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'The point of this distinction is not merely philosophical: it suggests that long-term investment behavior will sometimes be irregular, unstable, and given to doldrums and stampedes. ...' Yes and his main policy conclusion was low long term interest rates to induce investment and reduce volatility! Why can't more people realise this :(
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Some facts: UK abandoned Gold Standard on Sept 19th, 1931 UK annual inflation starting 1931: -4.3%, -2.6%, -2.1%, 0.0%, 0.7% UK RGDP growth: -5.1%, 0.3%, 1.1%, 3.8%, 6.8%
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Chris, It has been empirically and theoretically demonstrated that the MW does not increase unemployment. The infallible Robert Vienneau has a blog post on this: http://robertvienneau.blogspot.com/2007/12/wages-employment-not-determined-by.html For far more detailed treatment see 'Economics for the Rest of Us' by Moshe Adler.
@Jimmy Hill Well, empirical evidence suggests higher tax rates are actually good for growth. The Angry Bear guys have a fair few posts on this with strong supportive evidence: http://www.angrybearblog.com/2011/09/basic-macroeconomics.html http://www.angrybearblog.com/2011/09/effect-of-individual-income-tax-rates_18.html You should be able to find the others from here.
Toggle Commented Oct 2, 2011 on The growth raindance at Stumbling and Mumbling
The thing that concerns me about this is Krugman's framing. 'In a liquidity trap' wage cuts do not increase employment. Putting aside the liquidity trap debate: cutting wages never increase employment. Keynes assumed flexible wages in Chapter 19 of TGT and still came to that conclusion (in fact, he concluded sticky wages/prices nullify the business cycle by keeping AD buoyant).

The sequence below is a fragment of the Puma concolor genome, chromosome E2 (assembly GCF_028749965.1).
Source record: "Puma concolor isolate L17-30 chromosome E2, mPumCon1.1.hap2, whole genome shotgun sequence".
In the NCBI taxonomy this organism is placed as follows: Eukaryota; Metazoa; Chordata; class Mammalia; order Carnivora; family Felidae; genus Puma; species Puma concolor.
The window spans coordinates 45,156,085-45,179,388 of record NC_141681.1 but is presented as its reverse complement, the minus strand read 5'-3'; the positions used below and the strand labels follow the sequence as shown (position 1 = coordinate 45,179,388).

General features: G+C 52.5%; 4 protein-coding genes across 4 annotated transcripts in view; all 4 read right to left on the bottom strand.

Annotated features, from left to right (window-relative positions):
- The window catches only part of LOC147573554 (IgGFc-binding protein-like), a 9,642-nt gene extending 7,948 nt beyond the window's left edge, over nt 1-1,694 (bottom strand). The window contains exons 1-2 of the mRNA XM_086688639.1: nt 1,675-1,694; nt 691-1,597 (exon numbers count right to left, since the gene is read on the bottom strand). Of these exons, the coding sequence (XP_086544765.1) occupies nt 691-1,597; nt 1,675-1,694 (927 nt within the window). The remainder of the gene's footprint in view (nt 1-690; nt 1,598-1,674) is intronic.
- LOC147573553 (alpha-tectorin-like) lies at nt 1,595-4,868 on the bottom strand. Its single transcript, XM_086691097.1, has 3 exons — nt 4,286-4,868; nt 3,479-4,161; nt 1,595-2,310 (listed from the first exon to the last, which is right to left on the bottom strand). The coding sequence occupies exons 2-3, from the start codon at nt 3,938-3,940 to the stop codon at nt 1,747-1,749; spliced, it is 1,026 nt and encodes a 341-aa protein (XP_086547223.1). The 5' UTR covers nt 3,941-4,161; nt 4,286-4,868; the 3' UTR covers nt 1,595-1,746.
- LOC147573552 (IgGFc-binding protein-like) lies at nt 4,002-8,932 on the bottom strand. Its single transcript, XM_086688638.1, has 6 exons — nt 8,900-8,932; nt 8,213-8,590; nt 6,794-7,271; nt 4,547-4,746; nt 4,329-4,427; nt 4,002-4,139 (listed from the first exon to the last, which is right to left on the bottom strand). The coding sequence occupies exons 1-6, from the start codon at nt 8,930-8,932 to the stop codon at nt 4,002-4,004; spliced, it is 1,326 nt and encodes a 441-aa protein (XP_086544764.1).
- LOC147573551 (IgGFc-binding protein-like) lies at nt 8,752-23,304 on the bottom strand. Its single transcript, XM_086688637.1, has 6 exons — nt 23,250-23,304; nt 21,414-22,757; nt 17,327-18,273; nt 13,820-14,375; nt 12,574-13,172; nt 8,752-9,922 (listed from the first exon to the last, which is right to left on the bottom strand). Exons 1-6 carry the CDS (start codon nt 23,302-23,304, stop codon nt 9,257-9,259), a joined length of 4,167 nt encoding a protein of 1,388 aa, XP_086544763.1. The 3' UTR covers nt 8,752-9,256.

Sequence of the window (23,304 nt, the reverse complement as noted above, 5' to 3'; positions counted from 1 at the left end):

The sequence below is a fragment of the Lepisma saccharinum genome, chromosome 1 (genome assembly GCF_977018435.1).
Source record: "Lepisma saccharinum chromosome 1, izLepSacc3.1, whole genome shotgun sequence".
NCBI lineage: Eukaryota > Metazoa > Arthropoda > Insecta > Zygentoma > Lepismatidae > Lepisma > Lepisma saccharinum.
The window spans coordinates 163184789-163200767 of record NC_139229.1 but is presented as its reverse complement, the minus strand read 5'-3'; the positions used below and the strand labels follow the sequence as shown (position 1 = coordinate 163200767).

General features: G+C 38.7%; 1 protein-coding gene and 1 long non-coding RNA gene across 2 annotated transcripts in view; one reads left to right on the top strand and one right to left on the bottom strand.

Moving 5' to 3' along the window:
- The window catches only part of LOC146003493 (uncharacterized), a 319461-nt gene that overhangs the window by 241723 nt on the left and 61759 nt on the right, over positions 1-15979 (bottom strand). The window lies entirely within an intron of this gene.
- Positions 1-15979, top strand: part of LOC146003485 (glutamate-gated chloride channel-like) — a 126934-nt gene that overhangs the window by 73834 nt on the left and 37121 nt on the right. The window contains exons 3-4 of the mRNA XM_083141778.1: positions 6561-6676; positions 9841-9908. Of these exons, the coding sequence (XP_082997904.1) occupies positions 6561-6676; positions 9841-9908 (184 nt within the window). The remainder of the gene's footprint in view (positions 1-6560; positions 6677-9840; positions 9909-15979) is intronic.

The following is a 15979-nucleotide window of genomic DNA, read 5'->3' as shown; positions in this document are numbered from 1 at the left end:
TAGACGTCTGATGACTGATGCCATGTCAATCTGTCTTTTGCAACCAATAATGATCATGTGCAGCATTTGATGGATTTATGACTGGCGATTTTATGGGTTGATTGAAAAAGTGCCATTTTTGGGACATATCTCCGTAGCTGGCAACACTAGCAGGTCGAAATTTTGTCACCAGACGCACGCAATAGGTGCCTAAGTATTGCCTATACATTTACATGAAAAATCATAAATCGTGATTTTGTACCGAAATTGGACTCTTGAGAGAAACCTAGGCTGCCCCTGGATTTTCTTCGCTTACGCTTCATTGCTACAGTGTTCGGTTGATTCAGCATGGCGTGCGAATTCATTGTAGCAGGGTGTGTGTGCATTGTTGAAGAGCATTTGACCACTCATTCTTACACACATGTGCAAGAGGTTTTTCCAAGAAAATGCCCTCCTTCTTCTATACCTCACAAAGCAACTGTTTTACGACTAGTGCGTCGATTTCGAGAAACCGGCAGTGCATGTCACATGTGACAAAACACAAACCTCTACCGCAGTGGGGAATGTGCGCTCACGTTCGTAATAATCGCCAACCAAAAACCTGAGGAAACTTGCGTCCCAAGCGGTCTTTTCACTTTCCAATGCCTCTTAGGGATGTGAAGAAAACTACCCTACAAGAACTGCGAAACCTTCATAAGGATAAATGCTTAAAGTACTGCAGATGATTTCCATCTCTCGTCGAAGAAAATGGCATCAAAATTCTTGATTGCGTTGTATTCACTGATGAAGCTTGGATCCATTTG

Toggle Commented Sep 30, 2011 on "Wages and Recovery" at Economist's View
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I don't really buy the 'this is a special case' arguments put forth by Cowen etcetera, mostly because every crisis seems to have people saying that. My contribtion would be: - LVT. Spurs production, raises revenues, can't be passed on. What's not to like? - Low long term interest rates with another BW style stabilisation scheme. This is the best path to inducing investment. - Writing off loans/writing them down to ability to pay. Private debt is too high.
@ Nick '2) Financial metaphors are always simplistic (though Ed M was also using the credit card analogy today on Marr programme, though in different sense from the "maxing out" point of view). However, there is a perfectly literate argument that government's must live within their means, which means borrowing in times of recession, but also means that in times of boom if you want to increase government spending you also need to increase taxes to pay for it. You can't just borrow through good times and bad.' Labour's borrowing was modest - they were well within EU limits and George Osborne actually said he was going to increase spending. The bond markets were never panicking and we've had debt far far higher than now. And you are wrong about 'living within our means'. Because we measure debt as a % of gdp, in a growing economy the government can and should be in the red the majority of the time. Also: the government can simply print money to pay down debt. (If 'inflation' pops into your head then you misunderstand the nature of our banking system).